Solutions to Drug-Resistant Infections (SDRI)

Posted by on 14 April 2017 | Comments

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Hi everyone!  So, they’ve handed the ASM Comms Ambassador reigns over to me again…Since we’re already well acquainted* I thought I’d just jump right into telling you about the recent SDRI conference held in sunny Brisbane!

From 3-5 April Brisbane Convention & Exhibition Centre was host to a few hundred delegates discussing solutions to drug-resistant infections.  While we often hear about the looming public health crises resulting from an increase in drug-resistant pathogens and a lull in new drug discovery, we often do not get to hear discussions on solutions to the problem.  The SDRI 2017 conference was an opportunity to discuss and hear about progress, new directions, funding and technical assistance, and the science that may tackle the growing threat.

The conference attracted diverse speakers from around the globe and included Prof Sally Davies (Chief Medical Officer of England), Prof John Rex (Chief Strategy Officer, Carb-X), Dr Jennifer Leeds (Head of Antibacterial Discovery, Novartis), Prof Joe Pogliano (UC San Diego), Dr Zuoyu Xu (NIAID, NIH), Prof Anne Kelso (CEO, NHMRC), among many others. 

 

SDRI Highlights

 

·         Let’s avoid the 10M/yr deaths that could rise from antimicrobial resistance (AMR) (Peter Hoj, VC of UQ).

·         What would our lives be like if it were dangerous to have a C-section, a hip replacement, gonorrhoea, or a UTI? (Sally Davies, CMO of England) .

·         Over prescribing is a problem: For example, last year 23% of antibiotics in hospitals were inappropriately prescribed, higher in other sectors (Brendan Murphy, CMO of Australia).

·         Agricultural and aquacultural practices are a large problem: For example, farmers in India use ~6 antibiotics in chickens, including gentamycin (up to just before death) and colistin (Jason Gale, Bloomberg News).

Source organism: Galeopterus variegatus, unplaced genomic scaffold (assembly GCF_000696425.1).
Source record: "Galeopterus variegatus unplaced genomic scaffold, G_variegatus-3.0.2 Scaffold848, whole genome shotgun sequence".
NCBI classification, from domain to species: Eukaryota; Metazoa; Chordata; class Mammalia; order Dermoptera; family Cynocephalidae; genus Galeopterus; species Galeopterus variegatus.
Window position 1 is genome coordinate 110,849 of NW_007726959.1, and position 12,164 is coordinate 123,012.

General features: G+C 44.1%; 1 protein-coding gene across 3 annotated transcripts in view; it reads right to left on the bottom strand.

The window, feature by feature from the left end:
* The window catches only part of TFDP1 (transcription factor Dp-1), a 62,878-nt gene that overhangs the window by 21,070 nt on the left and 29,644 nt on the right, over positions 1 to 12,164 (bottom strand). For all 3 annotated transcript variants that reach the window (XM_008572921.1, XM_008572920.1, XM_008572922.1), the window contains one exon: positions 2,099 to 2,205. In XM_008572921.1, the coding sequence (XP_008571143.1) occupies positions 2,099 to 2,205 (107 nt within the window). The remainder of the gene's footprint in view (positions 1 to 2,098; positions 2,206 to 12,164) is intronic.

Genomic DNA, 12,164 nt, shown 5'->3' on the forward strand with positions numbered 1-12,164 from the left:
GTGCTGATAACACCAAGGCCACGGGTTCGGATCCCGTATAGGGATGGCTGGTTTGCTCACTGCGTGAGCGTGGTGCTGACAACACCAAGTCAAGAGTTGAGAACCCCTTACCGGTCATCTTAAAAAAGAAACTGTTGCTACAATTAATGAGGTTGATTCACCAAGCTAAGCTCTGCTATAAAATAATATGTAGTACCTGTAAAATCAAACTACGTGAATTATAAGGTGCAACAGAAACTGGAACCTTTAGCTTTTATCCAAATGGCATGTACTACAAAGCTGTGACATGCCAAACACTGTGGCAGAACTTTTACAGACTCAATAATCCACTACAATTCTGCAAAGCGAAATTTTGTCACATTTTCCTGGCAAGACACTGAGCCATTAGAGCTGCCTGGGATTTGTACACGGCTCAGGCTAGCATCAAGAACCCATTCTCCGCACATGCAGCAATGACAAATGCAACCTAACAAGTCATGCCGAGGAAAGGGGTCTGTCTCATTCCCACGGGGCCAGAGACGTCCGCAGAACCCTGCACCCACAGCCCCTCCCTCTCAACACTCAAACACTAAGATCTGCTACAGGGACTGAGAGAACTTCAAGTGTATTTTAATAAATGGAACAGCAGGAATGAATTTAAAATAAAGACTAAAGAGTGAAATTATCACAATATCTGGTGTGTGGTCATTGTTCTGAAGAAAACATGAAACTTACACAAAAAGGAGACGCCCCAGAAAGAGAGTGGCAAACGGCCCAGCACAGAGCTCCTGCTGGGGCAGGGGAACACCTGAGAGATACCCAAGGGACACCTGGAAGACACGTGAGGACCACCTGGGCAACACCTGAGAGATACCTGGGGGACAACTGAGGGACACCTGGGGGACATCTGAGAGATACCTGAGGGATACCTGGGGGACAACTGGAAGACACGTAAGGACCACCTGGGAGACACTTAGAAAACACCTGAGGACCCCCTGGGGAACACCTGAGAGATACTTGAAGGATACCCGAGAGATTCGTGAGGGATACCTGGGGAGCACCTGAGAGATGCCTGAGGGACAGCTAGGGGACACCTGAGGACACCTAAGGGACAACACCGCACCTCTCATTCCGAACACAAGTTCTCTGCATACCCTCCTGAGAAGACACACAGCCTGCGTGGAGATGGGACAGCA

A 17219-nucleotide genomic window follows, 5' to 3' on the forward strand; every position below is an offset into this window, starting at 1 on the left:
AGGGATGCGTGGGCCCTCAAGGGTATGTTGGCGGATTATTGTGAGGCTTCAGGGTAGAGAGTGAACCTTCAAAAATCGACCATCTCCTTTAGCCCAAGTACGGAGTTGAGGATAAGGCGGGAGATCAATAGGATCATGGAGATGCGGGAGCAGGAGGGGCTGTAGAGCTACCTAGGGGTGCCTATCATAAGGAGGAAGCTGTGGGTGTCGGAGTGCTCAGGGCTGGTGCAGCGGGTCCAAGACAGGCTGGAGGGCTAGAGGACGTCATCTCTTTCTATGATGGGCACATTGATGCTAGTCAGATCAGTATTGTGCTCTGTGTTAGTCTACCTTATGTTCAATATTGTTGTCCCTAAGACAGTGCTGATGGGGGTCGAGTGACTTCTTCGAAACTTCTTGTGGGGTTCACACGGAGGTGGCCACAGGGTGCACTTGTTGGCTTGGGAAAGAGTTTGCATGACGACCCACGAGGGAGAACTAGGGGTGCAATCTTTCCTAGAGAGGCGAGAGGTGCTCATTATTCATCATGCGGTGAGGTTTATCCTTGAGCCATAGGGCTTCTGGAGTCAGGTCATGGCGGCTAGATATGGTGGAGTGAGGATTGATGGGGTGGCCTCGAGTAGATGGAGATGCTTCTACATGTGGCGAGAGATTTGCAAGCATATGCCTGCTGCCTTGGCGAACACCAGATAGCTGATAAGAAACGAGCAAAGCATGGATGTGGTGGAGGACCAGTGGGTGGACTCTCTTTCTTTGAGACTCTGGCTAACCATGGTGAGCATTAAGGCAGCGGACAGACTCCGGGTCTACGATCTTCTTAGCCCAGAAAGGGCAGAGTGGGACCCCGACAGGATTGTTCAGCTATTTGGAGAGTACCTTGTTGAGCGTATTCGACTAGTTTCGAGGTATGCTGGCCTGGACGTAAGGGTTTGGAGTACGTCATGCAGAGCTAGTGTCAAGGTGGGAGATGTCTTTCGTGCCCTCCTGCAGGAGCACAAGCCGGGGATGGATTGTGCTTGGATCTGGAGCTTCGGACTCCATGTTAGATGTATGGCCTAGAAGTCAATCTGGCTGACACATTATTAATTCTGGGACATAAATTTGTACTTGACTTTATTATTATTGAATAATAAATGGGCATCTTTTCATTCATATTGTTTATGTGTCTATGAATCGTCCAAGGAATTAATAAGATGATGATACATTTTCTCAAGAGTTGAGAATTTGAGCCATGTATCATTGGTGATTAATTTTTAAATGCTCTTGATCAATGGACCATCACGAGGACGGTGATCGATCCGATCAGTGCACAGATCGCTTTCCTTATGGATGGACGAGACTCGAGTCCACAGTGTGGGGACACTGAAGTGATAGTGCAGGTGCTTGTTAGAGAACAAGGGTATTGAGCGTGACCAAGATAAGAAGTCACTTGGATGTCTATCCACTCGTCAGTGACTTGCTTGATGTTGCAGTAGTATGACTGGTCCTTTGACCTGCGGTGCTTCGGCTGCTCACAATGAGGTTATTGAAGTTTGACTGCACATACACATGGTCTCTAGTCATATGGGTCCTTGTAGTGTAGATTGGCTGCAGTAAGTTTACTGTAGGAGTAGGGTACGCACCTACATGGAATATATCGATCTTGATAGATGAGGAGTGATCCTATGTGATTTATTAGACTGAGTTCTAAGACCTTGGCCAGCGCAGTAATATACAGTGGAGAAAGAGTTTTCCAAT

·         Antibiotics are making it into the environment, water, and food supply (and back to humans): For example, a study in China showed a very large number of children testing positive to antibiotics in their urine...despite no recent clinical use (Jason Gale, Bloomberg News).

·         There is a need to engage social sciences and look at social and behavioural change (SDRI Panel).

·         Good public health practices needed: too often antibiotics are replacing good infection control (Prof Ramanan Laxminarayan, CDDEP).

·         There are a number of places you can seek assistance for drug development and AMR research including: the US’s NIH (NIAID), Carb-X, CO-ADD, EU/Developing Countries Clinical Trials Partnerships, EU Commission/EIB InnovFund Infectious Diseases loans…and more.

·         Researchers are screening diverse natural, semi-synthetic and synthetic compounds (including high throughput screens of compound libraries) with early promise – sometimes promise is demonstrated in vitro, other times in animal models, and others reaching clinical trials. 

·         Many different approaches are being taken to study potential drugs, drug targets and their mechanisms of action.  For example, using dyes together with bacterial cell morphology was shown by one research group to be very effective at predicting the mechanism of action of known and new drugs.

·         Others are looking at alternatives to traditional antibiotics drug discovery methods.  For example: phages, antivirulence factors, biofilm dispersers, new beta-lactamase inhibitors (including for NDM1), repurposing old drugs, probiotics, even using honey.

 

 

During the conference I had the pleasure of presenting a poster of my research to date, and live tweeting for the ASM on @AUSSOCMIC.  You can find highlights from me and others on Twitter by searching the hashtag #SDRI2017.  You can also visit the conference website at www.sdri2017.org for details of the event.

 

 

*If you’re dying to know who I am, you can see my intro post from last year: http://www.theasm.org.au/student-ecr-members/asm-communication-ambassador-program/asm-communication-ambassador-blog/dane-lyddiard-introduction-2/ ; visit my ResearchGate profile: www.researchgate.net/profile/Dane_lyddiard ; or say hi on Twitter: @greenepidemic.

 

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